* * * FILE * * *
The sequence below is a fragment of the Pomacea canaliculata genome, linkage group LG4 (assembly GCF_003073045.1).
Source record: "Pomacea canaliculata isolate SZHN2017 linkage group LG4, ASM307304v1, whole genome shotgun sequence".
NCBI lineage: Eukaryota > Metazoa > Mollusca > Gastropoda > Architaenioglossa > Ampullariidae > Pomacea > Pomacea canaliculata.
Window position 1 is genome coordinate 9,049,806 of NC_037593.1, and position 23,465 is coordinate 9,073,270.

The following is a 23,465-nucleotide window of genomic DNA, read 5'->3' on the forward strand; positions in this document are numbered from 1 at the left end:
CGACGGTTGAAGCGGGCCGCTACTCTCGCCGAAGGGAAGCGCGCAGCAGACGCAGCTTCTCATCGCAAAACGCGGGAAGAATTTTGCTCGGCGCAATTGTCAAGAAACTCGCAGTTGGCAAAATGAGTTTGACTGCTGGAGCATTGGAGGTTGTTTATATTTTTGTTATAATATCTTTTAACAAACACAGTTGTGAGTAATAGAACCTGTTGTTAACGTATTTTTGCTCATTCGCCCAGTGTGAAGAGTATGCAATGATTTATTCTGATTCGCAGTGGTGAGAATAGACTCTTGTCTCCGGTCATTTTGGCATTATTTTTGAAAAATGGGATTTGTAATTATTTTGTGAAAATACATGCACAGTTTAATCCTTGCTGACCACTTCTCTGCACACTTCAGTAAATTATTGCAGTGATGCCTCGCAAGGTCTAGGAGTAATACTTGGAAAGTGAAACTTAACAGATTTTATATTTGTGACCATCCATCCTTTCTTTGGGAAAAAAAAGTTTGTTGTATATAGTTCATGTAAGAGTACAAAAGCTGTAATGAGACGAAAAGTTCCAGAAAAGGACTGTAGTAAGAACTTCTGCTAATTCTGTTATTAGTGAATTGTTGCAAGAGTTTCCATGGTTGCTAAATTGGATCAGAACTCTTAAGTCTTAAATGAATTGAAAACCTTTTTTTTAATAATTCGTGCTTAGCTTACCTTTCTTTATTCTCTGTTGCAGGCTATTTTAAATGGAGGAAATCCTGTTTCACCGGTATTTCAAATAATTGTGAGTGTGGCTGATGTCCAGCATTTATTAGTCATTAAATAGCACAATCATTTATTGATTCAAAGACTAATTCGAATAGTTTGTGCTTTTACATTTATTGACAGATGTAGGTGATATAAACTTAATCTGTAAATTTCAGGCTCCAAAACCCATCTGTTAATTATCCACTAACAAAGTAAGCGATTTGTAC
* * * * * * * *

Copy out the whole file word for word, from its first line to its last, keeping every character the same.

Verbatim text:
The sequence below is a fragment of the Pomacea canaliculata genome, linkage group LG4 (assembly GCF_003073045.1).
Source record: "Pomacea canaliculata isolate SZHN2017 linkage group LG4, ASM307304v1, whole genome shotgun sequence".
NCBI lineage: Eukaryota > Metazoa > Mollusca > Gastropoda > Architaenioglossa > Ampullariidae > Pomacea > Pomacea canaliculata.
Window position 1 is genome coordinate 9,049,806 of NC_037593.1, and position 23,465 is coordinate 9,073,270.

The following is a 23,465-nucleotide window of genomic DNA, read 5'->3' on the forward strand; positions in this document are numbered from 1 at the left end:
CGACGGTTGAAGCGGGCCGCTACTCTCGCCGAAGGGAAGCGCGCAGCAGACGCAGCTTCTCATCGCAAAACGCGGGAAGAATTTTGCTCGGCGCAATTGTCAAGAAACTCGCAGTTGGCAAAATGAGTTTGACTGCTGGAGCATTGGAGGTTGTTTATATTTTTGTTATAATATCTTTTAACAAACACAGTTGTGAGTAATAGAACCTGTTGTTAACGTATTTTTGCTCATTCGCCCAGTGTGAAGAGTATGCAATGATTTATTCTGATTCGCAGTGGTGAGAATAGACTCTTGTCTCCGGTCATTTTGGCATTATTTTTGAAAAATGGGATTTGTAATTATTTTGTGAAAATACATGCACAGTTTAATCCTTGCTGACCACTTCTCTGCACACTTCAGTAAATTATTGCAGTGATGCCTCGCAAGGTCTAGGAGTAATACTTGGAAAGTGAAACTTAACAGATTTTATATTTGTGACCATCCATCCTTTCTTTGGGAAAAAAAAGTTTGTTGTATATAGTTCATGTAAGAGTACAAAAGCTGTAATGAGACGAAAAGTTCCAGAAAAGGACTGTAGTAAGAACTTCTGCTAATTCTGTTATTAGTGAATTGTTGCAAGAGTTTCCATGGTTGCTAAATTGGATCAGAACTCTTAAGTCTTAAATGAATTGAAAACCTTTTTTTTAATAATTCGTGCTTAGCTTACCTTTCTTTATTCTCTGTTGCAGGCTATTTTAAATGGAGGAAATCCTGTTTCACCGGTATTTCAAATAATTGTGAGTGTGGCTGATGTCCAGCATTTATTAGTCATTAAATAGCACAATCATTTATTGATTCAAAGACTAATTCGAATAGTTTGTGCTTTTACATTTATTGACAGATGTAGGTGATATAAACTTAATCTGTAAATTTCAGGCTCCAAAACCCATCTGTTAATTATCCACTAACAAAGTAAGCGATTTGTAC